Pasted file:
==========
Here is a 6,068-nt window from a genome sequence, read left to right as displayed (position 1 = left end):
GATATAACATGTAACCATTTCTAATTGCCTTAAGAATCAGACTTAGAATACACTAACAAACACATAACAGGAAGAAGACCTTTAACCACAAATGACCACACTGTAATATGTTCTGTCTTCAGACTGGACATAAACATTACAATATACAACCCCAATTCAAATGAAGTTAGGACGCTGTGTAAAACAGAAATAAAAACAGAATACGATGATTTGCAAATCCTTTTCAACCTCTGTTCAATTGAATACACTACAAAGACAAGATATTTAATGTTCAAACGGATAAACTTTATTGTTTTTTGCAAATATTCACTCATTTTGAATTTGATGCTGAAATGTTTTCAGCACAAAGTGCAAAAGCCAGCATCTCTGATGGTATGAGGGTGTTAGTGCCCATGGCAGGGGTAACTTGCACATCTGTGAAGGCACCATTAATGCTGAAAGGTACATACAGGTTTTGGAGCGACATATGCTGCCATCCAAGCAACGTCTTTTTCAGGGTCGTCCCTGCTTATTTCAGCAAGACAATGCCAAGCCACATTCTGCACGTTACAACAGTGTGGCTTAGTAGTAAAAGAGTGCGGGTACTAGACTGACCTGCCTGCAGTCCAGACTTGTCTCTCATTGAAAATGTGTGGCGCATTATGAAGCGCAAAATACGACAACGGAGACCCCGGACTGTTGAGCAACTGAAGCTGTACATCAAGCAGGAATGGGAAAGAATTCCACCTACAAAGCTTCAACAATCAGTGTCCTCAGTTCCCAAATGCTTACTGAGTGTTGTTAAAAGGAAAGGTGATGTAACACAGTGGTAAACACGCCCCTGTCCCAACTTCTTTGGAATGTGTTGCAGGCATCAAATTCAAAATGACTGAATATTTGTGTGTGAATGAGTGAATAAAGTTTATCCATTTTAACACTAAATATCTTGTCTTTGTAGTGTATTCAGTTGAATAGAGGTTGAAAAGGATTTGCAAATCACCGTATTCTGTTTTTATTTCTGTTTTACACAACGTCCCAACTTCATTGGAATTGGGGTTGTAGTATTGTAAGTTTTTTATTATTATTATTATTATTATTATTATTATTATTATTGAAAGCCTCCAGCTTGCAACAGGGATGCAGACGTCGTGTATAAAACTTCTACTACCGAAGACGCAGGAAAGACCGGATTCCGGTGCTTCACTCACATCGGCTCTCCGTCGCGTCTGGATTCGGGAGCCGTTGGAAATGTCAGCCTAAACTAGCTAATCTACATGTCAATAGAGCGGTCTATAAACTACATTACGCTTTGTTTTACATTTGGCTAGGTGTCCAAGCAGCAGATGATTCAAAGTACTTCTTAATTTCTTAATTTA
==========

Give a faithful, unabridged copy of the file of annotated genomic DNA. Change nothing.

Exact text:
Here is a 6,068-nt window from a genome sequence, read left to right as displayed (position 1 = left end):
GATATAACATGTAACCATTTCTAATTGCCTTAAGAATCAGACTTAGAATACACTAACAAACACATAACAGGAAGAAGACCTTTAACCACAAATGACCACACTGTAATATGTTCTGTCTTCAGACTGGACATAAACATTACAATATACAACCCCAATTCAAATGAAGTTAGGACGCTGTGTAAAACAGAAATAAAAACAGAATACGATGATTTGCAAATCCTTTTCAACCTCTGTTCAATTGAATACACTACAAAGACAAGATATTTAATGTTCAAACGGATAAACTTTATTGTTTTTTGCAAATATTCACTCATTTTGAATTTGATGCTGAAATGTTTTCAGCACAAAGTGCAAAAGCCAGCATCTCTGATGGTATGAGGGTGTTAGTGCCCATGGCAGGGGTAACTTGCACATCTGTGAAGGCACCATTAATGCTGAAAGGTACATACAGGTTTTGGAGCGACATATGCTGCCATCCAAGCAACGTCTTTTTCAGGGTCGTCCCTGCTTATTTCAGCAAGACAATGCCAAGCCACATTCTGCACGTTACAACAGTGTGGCTTAGTAGTAAAAGAGTGCGGGTACTAGACTGACCTGCCTGCAGTCCAGACTTGTCTCTCATTGAAAATGTGTGGCGCATTATGAAGCGCAAAATACGACAACGGAGACCCCGGACTGTTGAGCAACTGAAGCTGTACATCAAGCAGGAATGGGAAAGAATTCCACCTACAAAGCTTCAACAATCAGTGTCCTCAGTTCCCAAATGCTTACTGAGTGTTGTTAAAAGGAAAGGTGATGTAACACAGTGGTAAACACGCCCCTGTCCCAACTTCTTTGGAATGTGTTGCAGGCATCAAATTCAAAATGACTGAATATTTGTGTGTGAATGAGTGAATAAAGTTTATCCATTTTAACACTAAATATCTTGTCTTTGTAGTGTATTCAGTTGAATAGAGGTTGAAAAGGATTTGCAAATCACCGTATTCTGTTTTTATTTCTGTTTTACACAACGTCCCAACTTCATTGGAATTGGGGTTGTAGTATTGTAAGTTTTTTATTATTATTATTATTATTATTATTATTATTATTATTGAAAGCCTCCAGCTTGCAACAGGGATGCAGACGTCGTGTATAAAACTTCTACTACCGAAGACGCAGGAAAGACCGGATTCCGGTGCTTCACTCACATCGGCTCTCCGTCGCGTCTGGATTCGGGAGCCGTTGGAAATGTCAGCCTAAACTAGCTAATCTACATGTCAATAGAGCGGTCTATAAACTACATTACGCTTTGTTTTACATTTGGCTAGGTGTCCAAGCAGCAGATGATTCAAAGTACTTCTTAATTTCTTAATTTA